8 of the Easiest Things You Can Do to Boost Your Health

8 of the Easiest Things You Can Do to Boost Your Health

It’s time for a reality check: You may already be doing all the things it takes to be healthy, but are you really as healthy as you can be?

When you stop to consider that half of all American adults have one or more chronic health conditions, according to the Centers for Disease Control and Prevention (CDC), it’s easy to see why there’s almost always room for improvement.

“Being aware of your habits — and rethinking those habits — can help you curb the worst of your behaviors,” explains Susan Blum, MD, assistant clinical professor of preventive medicine at the Icahn School of Medicine at Mt. Sinai in New York City, and author of The Immune System Recovery Plan. Sometimes, it’s those small — yet consistent — changes that offer the biggest bang for your buck.

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If getting healthier seems like a mountain too hard to climb, we’ve broken it down into teeny tiny molehills too easy not to do. Here are eight simple lifestyle tweaks that can boost your health, fitness, and energy.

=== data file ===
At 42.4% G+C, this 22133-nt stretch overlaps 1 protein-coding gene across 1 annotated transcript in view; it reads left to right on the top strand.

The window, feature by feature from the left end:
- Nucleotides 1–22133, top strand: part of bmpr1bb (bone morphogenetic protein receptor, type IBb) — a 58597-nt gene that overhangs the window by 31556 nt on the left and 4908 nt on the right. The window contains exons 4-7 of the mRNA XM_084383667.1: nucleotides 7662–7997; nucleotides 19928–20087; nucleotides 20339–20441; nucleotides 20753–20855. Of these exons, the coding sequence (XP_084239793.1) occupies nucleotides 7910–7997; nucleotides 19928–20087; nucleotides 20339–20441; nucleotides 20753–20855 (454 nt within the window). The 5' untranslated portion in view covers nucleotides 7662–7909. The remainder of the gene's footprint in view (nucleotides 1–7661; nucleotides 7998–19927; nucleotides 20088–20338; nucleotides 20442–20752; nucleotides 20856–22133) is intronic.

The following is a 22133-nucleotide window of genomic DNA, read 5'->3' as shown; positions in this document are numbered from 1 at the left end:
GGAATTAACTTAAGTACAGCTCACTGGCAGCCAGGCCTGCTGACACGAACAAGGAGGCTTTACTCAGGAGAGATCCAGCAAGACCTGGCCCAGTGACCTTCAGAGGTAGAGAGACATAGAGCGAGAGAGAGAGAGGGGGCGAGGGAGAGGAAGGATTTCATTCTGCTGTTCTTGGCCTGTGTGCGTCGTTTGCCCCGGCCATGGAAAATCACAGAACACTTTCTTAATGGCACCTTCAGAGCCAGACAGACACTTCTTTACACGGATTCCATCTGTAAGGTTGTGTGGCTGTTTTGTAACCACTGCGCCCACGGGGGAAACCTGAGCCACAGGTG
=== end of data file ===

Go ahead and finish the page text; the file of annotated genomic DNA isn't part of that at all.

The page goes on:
1. Stand More

You may have read that sitting is the new smoking. Yeah, it’s pretty bad according to research, which estimates the average person spends more than half of their waking hours with bum in chair.

“But I exercise,” you may be thinking. Well, sorry, but you’re not off the hook. A report published in Annals of Internal Medicine finds that exercising — even up to an hour a day — does not undo the negative health effects of sitting.

Another study published in the British Journal of Sports Medicine found that for every single hour spent sitting watching TV after age 25, your life expectancy is reduced by 21.8 minutes. Time to rethink binge watching? Probably not a bad idea.

While it might not be realistic to quit your (desk) job, you can do things like getting a standing workstation, and mixing in frequent, short sessions of light physical activity (e.g., walking) throughout the day. The American Counsel on Exercise suggests taking breaks every 30 to 60 minutes.

2. Squeeze in Exercise Where You Can

Whether it’s the grocery store or your office building, deliberately park on the far side of the entrance and you’ll find yourself fitting in more steps, and more calorie-burning, heart-strengthening movement into your day. And, once you’re in the building, take the stairs rather than the elevator.